Diabetic Retinopathy

Diabetic Retinopathy is a serious condition that may lead to blurred vision, leaking blood vessels or blindness. Many people do not show obvious symptoms, however, out of diabetic patients aged 40 years and older, 4.2 million (28.5%) have Diabetic Retinopathy, and 655,000 (4.4%) have a sight-threatening advanced disease. Testing is necessary for early diagnosis and treatment of Diabetic Retinopathy.

What Is Diabetic Retinopathy?

The retina is an essential part of the eye that captures images and sends pictures to the brain. It is composed of a nerve layer lining the back of the eye. Diabetic retinopathy is a disease that affects the retina. It is known as diabetic retinopathy because many people diagnosed with diabetes develop the condition.

What Causes Diabetic Retinopathy?

Patients diagnosed with diabetes and who have difficulty controlling high blood sugar levels are at higher risk of developing diabetic retinopathy and experiencing worsening symptoms that can lead to retinal detachment or legal blindness. Those with diabetes need their blood sugar levels to stay within the target range. In addition, high blood pressure can exacerbate symptoms. An optometrist at Lakeside Eye Associates can assess a patient’s eye health and note changes with a comprehensive eye exam. In order to properly manage diabetic retinopathy, it is also necessary to get blood sugar levels under control with diabetic medications, and nutrition and lifestyle changes.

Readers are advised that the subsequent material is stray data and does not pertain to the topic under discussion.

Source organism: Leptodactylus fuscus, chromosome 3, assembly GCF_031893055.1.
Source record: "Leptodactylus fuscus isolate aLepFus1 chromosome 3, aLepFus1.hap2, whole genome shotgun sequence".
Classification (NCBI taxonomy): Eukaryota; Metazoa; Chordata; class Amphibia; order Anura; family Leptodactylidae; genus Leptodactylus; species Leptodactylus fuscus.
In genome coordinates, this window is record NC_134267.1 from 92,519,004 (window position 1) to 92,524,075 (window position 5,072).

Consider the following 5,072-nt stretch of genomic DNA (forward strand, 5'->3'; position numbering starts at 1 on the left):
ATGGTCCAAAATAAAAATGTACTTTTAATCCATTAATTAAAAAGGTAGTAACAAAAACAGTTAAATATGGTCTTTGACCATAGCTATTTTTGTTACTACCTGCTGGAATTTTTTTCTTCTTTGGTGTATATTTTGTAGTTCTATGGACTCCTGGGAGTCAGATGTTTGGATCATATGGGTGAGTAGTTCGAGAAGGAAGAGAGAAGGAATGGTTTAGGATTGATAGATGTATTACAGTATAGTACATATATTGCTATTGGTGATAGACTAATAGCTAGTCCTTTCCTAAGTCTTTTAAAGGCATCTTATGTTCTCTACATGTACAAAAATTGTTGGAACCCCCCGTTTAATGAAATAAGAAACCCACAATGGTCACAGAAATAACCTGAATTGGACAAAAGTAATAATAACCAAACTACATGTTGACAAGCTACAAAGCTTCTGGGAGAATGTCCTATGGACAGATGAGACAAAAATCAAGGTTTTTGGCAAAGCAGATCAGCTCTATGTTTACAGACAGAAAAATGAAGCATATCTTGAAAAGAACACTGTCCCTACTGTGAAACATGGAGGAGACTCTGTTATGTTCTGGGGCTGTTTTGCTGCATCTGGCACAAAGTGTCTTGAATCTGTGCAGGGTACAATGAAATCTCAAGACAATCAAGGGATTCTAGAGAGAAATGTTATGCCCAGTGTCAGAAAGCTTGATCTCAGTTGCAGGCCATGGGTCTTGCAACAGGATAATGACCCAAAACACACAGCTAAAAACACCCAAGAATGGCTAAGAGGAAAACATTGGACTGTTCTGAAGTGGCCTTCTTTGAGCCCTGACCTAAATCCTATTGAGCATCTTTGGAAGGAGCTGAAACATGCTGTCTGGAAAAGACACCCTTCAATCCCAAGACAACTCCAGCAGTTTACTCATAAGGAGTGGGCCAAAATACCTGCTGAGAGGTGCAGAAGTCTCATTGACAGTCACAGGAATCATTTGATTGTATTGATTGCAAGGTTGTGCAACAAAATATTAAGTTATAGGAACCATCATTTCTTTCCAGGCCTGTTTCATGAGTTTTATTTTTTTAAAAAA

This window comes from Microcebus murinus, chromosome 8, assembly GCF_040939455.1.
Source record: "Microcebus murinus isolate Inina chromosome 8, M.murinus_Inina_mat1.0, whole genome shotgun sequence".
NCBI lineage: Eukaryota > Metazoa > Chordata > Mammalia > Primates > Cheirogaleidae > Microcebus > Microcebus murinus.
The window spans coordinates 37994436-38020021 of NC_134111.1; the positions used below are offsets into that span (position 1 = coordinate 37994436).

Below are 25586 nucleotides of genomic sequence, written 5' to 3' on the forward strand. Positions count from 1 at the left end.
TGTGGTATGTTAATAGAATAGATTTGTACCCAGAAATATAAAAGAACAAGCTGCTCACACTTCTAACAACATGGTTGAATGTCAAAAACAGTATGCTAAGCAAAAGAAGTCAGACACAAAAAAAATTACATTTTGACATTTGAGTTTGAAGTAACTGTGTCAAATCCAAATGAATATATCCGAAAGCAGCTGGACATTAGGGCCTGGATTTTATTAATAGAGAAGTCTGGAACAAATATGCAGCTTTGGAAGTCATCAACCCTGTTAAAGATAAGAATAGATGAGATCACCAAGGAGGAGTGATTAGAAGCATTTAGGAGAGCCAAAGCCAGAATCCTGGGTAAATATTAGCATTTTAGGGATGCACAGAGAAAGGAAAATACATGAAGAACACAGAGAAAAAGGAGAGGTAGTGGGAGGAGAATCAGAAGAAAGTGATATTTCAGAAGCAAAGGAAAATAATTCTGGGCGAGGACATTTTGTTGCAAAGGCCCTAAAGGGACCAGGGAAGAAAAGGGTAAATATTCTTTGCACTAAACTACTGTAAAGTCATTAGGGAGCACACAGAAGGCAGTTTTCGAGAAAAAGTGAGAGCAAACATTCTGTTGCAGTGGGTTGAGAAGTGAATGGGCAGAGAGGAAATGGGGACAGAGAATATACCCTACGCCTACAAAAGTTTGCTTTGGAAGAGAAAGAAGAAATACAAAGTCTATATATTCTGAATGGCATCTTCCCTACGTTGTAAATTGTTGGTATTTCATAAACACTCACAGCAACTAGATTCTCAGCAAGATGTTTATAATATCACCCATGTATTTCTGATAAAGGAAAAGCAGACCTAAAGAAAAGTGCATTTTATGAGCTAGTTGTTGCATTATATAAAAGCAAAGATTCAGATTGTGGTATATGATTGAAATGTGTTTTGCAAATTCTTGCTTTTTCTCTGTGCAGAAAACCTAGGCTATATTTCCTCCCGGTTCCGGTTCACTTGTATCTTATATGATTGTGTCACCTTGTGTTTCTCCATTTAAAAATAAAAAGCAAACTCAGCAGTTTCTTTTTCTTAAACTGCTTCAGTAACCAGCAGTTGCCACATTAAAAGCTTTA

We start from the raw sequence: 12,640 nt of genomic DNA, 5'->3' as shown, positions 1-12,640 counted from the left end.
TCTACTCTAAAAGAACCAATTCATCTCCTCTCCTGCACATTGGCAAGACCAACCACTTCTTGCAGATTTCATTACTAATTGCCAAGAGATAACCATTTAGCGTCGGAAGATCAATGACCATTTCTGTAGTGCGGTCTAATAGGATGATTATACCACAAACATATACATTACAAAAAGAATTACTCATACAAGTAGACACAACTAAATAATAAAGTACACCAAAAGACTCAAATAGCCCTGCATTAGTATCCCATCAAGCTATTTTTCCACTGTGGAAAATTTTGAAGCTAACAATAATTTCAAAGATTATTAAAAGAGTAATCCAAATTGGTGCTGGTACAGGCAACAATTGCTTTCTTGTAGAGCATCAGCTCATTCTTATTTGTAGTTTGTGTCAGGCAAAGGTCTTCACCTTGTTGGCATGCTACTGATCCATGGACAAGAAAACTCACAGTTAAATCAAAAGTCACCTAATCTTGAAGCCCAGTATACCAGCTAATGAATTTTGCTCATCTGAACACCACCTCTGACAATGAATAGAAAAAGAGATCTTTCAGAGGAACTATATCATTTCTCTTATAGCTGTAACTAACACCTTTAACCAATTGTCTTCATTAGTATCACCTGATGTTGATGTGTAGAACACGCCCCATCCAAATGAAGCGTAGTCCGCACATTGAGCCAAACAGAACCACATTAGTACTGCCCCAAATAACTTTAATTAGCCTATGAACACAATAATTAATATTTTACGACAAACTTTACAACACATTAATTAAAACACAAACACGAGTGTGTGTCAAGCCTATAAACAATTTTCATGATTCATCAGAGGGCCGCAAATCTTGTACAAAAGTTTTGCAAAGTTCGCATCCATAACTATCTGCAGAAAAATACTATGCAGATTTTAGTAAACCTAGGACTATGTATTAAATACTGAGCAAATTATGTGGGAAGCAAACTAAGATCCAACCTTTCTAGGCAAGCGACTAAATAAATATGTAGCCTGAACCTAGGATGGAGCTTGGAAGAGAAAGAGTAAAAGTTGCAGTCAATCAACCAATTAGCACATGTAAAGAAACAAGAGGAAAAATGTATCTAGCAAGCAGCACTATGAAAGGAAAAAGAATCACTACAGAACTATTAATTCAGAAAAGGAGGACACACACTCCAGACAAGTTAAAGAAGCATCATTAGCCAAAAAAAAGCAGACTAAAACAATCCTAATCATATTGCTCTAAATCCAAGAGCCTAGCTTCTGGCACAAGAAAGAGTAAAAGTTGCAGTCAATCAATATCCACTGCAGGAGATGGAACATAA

What Are The Symptoms Of Diabetic Retinopathy?

Initial symptoms of diabetic retinopathy begin with weakness in the blood vessels of the eye. Individuals with the condition can experience● Leaking fluids and blood from blood vessels into the retina● Blurry vision and vision problems● Macular edema and Blindness.
The most common retinopathy is nonproliferative retinopathy. Some people express symptoms but the majority of individuals show no symptoms. This is one major reason why those with diabetes should schedule a comprehensive eye exam regularly to check for changes to the retina and structures supporting the eye. Patients with high blood sugar levels often develop worsening symptoms.

What Are Treatment Options For Diabetic Retinopathy?

This type of condition is often detected through a dilated eye exam. Individuals with diabetes need eye exams from their optometrist including the following techniques and additional specialized testing:● Visual acuity testing;● Ophthalmoscopy and the slit lamp exam;● Gonioscopy;● Optical coherence tomography (OCT);● Fluorescein angiogram; and● Tonometry.
Fundus photography is used to track changes due to diabetic retinopathy and monitor the effectiveness of treatment. Optometrists may suggest laser treatment to prevent vision loss, anti-inflammatory medications, steroids or vitrectomy. The type of treatment may depend on the symptoms expressed, the progression of the condition, the management of diabetic symptoms and other factors. It is important to speak with an optometrist to determine the most effective treatment options for your specific situation.

To make an appointment for an eye exam at Lakeside Eye Associates, please call our Huntersville, NC optometry clinic at 704-896-3311.